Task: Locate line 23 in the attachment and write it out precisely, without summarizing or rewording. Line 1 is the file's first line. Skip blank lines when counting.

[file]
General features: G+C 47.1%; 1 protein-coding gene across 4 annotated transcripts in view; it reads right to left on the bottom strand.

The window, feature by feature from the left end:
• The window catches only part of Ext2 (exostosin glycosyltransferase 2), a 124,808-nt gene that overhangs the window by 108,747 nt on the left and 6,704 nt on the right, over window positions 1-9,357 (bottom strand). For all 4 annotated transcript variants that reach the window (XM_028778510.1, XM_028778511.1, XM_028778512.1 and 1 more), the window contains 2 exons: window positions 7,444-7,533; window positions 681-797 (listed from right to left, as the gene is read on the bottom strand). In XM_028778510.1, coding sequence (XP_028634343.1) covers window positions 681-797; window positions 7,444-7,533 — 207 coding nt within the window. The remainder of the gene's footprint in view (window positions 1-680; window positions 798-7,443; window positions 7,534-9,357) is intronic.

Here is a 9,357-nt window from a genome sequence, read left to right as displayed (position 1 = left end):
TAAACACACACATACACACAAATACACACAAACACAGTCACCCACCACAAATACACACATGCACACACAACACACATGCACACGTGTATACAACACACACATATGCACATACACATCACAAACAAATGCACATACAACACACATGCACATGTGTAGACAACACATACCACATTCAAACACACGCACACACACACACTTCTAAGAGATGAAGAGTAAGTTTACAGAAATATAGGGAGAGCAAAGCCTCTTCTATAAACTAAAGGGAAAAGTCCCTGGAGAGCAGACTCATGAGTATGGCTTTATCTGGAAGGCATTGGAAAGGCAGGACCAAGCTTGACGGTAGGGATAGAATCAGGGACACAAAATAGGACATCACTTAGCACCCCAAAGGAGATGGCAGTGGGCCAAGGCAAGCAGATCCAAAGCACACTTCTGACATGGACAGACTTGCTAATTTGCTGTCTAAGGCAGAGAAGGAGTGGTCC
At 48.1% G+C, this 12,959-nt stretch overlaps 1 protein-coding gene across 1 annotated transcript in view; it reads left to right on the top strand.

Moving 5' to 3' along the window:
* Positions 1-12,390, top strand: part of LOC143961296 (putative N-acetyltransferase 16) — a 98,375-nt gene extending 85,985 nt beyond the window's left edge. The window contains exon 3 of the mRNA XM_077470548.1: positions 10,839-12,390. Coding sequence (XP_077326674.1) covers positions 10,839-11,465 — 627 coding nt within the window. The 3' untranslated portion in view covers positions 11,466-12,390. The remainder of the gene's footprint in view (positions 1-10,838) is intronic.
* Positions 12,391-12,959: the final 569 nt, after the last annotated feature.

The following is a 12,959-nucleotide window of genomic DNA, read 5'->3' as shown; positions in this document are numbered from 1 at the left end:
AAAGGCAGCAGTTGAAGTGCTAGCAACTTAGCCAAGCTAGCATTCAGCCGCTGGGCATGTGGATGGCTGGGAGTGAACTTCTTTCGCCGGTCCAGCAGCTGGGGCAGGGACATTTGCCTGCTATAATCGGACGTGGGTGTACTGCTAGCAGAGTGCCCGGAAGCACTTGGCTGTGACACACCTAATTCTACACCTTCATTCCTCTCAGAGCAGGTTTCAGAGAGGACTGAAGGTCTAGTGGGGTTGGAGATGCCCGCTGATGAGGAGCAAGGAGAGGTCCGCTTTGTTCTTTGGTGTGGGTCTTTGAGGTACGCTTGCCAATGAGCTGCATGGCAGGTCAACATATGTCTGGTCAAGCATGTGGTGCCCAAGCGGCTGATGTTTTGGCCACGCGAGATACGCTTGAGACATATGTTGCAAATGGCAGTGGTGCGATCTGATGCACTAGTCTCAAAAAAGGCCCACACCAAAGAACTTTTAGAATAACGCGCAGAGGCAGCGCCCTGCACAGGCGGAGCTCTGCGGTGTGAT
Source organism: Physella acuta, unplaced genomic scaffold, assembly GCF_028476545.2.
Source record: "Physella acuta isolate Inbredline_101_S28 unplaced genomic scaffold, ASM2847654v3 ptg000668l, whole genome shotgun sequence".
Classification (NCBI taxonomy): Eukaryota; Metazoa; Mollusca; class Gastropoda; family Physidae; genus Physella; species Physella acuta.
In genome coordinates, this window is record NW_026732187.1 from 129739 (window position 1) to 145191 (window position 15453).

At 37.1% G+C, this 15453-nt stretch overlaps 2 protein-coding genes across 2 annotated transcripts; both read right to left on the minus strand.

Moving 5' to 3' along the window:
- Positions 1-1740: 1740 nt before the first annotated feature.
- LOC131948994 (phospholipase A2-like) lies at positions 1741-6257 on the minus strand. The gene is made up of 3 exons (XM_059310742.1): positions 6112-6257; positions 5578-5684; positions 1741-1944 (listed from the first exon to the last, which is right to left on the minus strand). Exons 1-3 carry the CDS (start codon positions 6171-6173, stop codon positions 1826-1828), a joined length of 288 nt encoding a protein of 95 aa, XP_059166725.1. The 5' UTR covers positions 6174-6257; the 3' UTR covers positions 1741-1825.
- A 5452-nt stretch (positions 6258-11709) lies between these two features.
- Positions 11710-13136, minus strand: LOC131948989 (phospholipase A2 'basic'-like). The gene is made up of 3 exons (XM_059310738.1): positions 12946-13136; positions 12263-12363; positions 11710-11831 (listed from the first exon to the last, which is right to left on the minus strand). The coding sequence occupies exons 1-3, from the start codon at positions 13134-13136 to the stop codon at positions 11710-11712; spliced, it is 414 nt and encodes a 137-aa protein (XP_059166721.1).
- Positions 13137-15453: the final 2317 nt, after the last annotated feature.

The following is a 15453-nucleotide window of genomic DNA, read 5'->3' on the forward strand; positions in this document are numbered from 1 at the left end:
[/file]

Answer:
The following is a 15453-nucleotide window of genomic DNA, read 5'->3' on the forward strand; positions in this document are numbered from 1 at the left end: